The value of the RunOn property for a class will decide the location of the object created from that class.

  • The value of RunOn property for a class will be same as the parent class if the parent class has a RunOn property other than Called from i.e. the RunOn property cannot be changed for a class if the parent class has as its value either Client or Server.
  • If the parent class has Called from as its RunOn property value, it can be changed to Client or Server and if it is not changed it will retain the inherited value i.e. Called from.
  • The Called from value of the RunOn property means the object will live at the tier where the code creating it (by calling the new constructor) is running.


Now we will discuss the execution place for various types of methods.

  • Class static methods and table methods (except for the database methods) can have their default behavior.
  • The execution place for a method can be changed to Server or Client by adding the Client or Server modifier keywords in the method declaration as shown below:

    • server static boolean mymethod(): to make server the execution place.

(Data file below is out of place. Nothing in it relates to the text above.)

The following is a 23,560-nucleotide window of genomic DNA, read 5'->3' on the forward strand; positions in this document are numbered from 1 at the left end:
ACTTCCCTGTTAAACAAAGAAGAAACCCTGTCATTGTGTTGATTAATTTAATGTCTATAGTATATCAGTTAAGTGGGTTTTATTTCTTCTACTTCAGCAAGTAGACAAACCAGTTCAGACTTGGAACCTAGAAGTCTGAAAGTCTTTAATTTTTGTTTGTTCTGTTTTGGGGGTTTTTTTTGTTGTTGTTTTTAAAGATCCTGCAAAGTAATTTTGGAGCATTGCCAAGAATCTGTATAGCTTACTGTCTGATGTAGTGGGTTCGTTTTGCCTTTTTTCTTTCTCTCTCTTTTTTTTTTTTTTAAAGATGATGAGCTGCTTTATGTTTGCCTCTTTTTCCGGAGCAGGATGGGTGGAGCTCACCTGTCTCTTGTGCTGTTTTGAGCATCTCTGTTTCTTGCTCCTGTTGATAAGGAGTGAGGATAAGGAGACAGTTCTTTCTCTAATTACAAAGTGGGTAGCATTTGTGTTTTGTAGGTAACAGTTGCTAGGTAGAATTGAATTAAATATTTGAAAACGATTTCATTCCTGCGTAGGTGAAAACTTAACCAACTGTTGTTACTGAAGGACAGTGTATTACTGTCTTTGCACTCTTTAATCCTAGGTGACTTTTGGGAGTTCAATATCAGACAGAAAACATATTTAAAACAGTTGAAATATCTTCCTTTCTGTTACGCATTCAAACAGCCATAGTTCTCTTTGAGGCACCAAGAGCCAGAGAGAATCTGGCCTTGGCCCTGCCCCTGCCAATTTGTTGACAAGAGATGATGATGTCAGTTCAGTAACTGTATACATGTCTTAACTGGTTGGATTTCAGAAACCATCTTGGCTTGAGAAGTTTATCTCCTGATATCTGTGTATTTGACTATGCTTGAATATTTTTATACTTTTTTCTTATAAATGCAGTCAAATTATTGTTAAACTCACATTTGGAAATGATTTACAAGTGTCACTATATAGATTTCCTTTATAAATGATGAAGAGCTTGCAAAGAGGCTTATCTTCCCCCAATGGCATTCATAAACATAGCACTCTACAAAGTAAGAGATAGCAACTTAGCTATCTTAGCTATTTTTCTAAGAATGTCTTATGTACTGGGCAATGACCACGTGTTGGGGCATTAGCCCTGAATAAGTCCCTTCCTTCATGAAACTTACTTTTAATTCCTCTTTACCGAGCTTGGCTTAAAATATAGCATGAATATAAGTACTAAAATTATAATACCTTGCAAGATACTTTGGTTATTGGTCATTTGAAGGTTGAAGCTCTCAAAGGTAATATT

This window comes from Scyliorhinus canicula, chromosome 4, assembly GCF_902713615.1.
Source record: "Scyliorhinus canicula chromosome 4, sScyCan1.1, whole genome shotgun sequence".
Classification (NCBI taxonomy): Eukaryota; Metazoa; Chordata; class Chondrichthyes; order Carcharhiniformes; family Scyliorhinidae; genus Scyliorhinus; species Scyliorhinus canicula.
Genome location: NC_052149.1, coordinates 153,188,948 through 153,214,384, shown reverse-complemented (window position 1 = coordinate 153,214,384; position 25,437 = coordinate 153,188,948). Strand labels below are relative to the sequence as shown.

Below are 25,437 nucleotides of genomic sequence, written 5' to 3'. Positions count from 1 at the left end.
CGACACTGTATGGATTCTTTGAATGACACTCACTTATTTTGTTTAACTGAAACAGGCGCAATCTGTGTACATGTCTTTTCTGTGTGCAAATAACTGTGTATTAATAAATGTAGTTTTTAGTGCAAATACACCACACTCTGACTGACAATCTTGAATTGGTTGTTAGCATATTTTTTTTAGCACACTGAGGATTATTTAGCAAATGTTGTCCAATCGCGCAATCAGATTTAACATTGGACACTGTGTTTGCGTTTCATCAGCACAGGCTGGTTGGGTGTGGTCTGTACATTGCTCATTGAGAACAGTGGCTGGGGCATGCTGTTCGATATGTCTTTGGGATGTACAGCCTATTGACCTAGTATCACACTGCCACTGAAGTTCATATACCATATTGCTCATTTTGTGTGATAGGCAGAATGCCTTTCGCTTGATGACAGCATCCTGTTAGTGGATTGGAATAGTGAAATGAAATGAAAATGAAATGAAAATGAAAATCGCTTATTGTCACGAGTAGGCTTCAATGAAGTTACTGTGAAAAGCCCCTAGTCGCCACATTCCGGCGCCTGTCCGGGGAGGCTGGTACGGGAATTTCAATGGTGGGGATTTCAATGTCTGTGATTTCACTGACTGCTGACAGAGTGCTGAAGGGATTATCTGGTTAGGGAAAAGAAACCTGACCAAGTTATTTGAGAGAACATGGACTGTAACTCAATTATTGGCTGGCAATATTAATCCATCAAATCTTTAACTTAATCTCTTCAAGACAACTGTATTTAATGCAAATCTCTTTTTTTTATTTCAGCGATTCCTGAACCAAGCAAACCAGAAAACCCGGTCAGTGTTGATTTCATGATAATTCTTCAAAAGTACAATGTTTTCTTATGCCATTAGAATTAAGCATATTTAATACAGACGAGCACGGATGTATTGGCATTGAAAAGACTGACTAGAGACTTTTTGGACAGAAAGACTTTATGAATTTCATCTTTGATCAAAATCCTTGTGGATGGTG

• client static boolean mymethod(): to make client the execution place.

    • client server static boolean mymethod(): to make called from the execution place.

The following table summarizes the execution place of various types of methods:

AOT elements

Default behavior

Can be changed

Class static methods

Runs by default at the same place where the associated class runs i.e. if the associated class has the RunOn property value as server then the class static method will also be executed at the server.


Class instance methods

Runs where the object of the class lives. The class objects live as described in the class RunOn property.


Table static methods

Table static methods have the RunOn property as Called from and hence by default they run where they are called.


Table instance methods

Table instance methods have the RunOn property as Called from and hence by default they run where they are called.

The standard methods Insert/doInsert, Update/doUpdate, and Delete/doDelete run on the Server where the data source is located.


GUI Objects and Reports